This article analyses how cognitive and emotional biases affect investor decisions when buying or selling office buildings. To meet this aim, we conducted qualitative research to detect the most important biases. We carried out a total of 26 interviews from across the industry covering investors, fund managers, brokers and valuers. The questions cover three main topics: (1) what triggers the investment decision of buying or not buying an office building; (2) to see who is involved in the investment decision; and (3) to see how practitioners in real estate determine the value of an office building.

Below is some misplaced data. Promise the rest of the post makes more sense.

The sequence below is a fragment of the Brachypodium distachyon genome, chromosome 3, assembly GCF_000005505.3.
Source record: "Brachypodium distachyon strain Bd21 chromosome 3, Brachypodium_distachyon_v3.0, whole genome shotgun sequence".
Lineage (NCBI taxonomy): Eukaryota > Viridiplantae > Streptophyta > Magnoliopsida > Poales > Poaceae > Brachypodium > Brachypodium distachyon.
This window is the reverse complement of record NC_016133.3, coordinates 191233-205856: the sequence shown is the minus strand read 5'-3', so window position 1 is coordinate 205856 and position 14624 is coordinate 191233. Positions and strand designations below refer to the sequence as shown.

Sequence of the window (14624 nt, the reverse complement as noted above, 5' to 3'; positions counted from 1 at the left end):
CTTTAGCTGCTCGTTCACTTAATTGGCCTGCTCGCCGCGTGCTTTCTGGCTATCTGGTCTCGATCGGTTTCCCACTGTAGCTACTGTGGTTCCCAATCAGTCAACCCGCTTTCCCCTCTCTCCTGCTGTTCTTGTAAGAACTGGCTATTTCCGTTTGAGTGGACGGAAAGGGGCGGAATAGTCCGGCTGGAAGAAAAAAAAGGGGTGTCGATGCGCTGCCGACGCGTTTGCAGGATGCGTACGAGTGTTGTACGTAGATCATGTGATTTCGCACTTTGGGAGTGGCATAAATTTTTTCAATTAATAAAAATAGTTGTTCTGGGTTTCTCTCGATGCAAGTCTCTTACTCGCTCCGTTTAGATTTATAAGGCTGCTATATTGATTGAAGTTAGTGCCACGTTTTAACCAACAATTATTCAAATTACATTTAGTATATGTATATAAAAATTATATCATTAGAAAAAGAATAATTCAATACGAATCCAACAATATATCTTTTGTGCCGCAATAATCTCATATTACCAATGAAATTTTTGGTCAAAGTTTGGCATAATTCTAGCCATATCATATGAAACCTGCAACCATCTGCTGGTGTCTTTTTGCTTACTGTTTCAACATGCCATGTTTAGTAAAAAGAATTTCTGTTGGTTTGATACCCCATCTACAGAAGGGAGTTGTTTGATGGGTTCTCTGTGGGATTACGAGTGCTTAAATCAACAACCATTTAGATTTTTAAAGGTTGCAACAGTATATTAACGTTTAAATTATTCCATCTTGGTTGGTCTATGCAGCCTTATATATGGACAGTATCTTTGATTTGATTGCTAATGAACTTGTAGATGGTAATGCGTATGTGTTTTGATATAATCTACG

We transcribed and analysed the interviews. The main results show that (1) some investors and fund managers assume the exit yield of their investment is equal to the initial yield when they estimate the Internal Rate of Return (IRR). Therefore their assumptions are anchored (biased) to acquisition price of the office building. Also (2) the assumptions and scenarios considered by investors and fund managers are framed by the data source they used such as MSCI, PMA or similar data. In addition, (3) their judgments are affected by social influences; the pressure and herding effects from other brokers, valuers and asset managers. Finally, (4) investors and fund managers are willing to take higher risks with the money of the fund than with their own money